“Wonder Woman’s” Female-Led Box Office Phenom

By Julia Clausen

After a 10-year barrage of Marvel superhero movies, the world finally has its first major female hero origin story with the newest release of “Wonder Woman,” instead by Marvel’s underdog rival DC Comics.

In an attempt to compete with the enormous “Avengers” franchise, DC has rushed to release three “Justice League” films within the span of a single year, and after the critical failure of “Batman v Superman”  in 2016, DC needed a win.

“Wonder Woman” could be just that. With a 94 percent fresh rating on Rotten Tomatoes and a projected estimate of $100 million in its opening weekend at the box office (the highest domestic debut for a female-directed film), the film and its director Patty Jenkins are receiving praise from all sides and major press coverage for their feminist claims.

According to reports from The Hollywood Reporter on Friday, the audience for “Wonder Woman” is evenly split between males and females, unlike most comic book movies that have majority male audiences. As a result, the film grossed higher on its first day than any other origin story movie, like “Captain America,” “Thor” or “Doctor Strange.” DC may be behind Marvel in many ways, but in bridging the gender gap in popular cinema, DC seems to be coming out on top.

Wonder Woman (alias Diana Prince) has been a feminist icon since her origins in the 1940s as a comic book character who fought in World War II against the Nazis and championed love over hate. She was created by William Marston to be a symbol for the new, liberated, Rosie the Riveter-esque woman, rather than the damsel-in-distress figure which was so common of comic books at the time.

Now in the 21st century, the figure and message of Wonder Woman still feels as necessary as ever, and a superhero film with a woman at its helm seems long overdue.

As with the first of anything, “Wonder Woman” and its success have been under intense scrutiny. As a result, the film took a long time to get off the ground. Over a process of about 10 years, Warner Bros has been hiring writer after writer to craft a story that would stand up to critics and draw in Marvel fans without making it too similar to any of the rival production company’s films.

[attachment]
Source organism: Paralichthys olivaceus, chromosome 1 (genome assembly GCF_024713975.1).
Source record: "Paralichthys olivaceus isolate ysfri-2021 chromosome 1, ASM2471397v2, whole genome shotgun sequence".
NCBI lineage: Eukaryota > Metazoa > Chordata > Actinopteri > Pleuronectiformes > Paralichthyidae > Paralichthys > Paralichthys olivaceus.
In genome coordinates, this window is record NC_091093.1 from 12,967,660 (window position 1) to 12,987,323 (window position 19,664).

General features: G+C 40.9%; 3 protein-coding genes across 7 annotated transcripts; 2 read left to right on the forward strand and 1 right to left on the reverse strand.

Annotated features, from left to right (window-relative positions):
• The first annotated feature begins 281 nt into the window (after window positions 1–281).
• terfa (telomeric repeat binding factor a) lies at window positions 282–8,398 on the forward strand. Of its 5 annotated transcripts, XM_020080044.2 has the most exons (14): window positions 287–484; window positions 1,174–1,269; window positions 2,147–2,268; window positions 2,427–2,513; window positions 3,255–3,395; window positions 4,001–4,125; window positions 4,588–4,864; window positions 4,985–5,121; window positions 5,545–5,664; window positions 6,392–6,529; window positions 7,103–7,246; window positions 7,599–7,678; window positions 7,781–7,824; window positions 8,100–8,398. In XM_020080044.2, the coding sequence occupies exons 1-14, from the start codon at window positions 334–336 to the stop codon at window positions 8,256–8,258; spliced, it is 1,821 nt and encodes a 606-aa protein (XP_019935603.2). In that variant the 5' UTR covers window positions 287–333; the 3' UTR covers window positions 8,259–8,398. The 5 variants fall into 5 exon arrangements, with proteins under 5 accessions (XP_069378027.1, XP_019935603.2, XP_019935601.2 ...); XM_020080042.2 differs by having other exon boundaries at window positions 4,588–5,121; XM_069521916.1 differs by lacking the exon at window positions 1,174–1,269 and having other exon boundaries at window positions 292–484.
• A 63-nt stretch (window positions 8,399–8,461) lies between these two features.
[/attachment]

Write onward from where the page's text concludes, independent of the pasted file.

At the beginning, “Wonder Woman” does feel like a female version of “Captain America”  —  a patriotic, peace-loving and old-school soldier with a magic shield who also lives forever. Their determination not to copy “Captain America,” who also fights in WWII, might explain why the writers switched the setting to the Western front of WWI.

However, the film quickly proves to be in a league of its own, as it confronts the chaos of humanity with a bold and witty directness made possible by the un-corrupted mind of the leading lady. Gal Godot’s performance as Diana Prince quickly wins over the audience as she maintains an innocent and pure heart without sacrificing her confidence in her skill and leadership. She and American spy Steve Trevor (Chris Pine) keep the best lines of dialogue all to themselves. As Steve shows Diana the ropes of living as a human in a world at war, they banter about human nature and share their vastly different experiences, creating a charming and undeniable chemistry.

The film embraces its feminist status, as characters make quips about how men are “necessary for reproduction but unnecessary for pleasure” and highlight how ridiculous an idea it is that Wonder Woman, the most powerful and capable warrior on the Western front, should hide behind the trenches because of her gender. Steve Trevor also proves an admirable ally to Diana’s empowerment by embracing her superiority as a soldier, despite other men’s constant protestations that  “women shouldn’t be here.”

Occasionally the attempts to garner feminist sympathies are a little too much. The first 10 minutes are set in what could fairly be described as a white feminist’s paradise: an island full of long-legged warrior princesses run by fierce blonde women in a castle, with not a single man in sight. (There are only three prominent women of color on the island, and only two have a speaking line.) Throughout the film, Diana exhibits perfection in every area —  beautiful face and figure, skill in battle, fierce wisdom, and a heart of gold — to the point that she becomes more god than female role-model.

“Wonder Woman” also tries to bite off more than it can chew by attempting to tackle the lack of diverse racial representation in Hollywood, the cruel treatment of Native Americans, and women’s suffrage, to name a few.

Unfortunately, in its attempt to right all the wrongs of the world, the film takes a very reductive view of the first world war — in reality, a far less morally clear-cut war than WWII — and produces a rather painful and empty German stereotype. Both the primary villain Ares and the German officers come across as hollow facades, posing an uninteresting  adversary for Diana and her team. The dialogue tends towards cheesy, and the film’s “the answer is love” argument could have been handled with much more subtlety.

Even so, the loveable protagonists and solid action will keep audiences entertained. Overall, “Wonder Woman” is too optimistic, genuine and fun to dislike.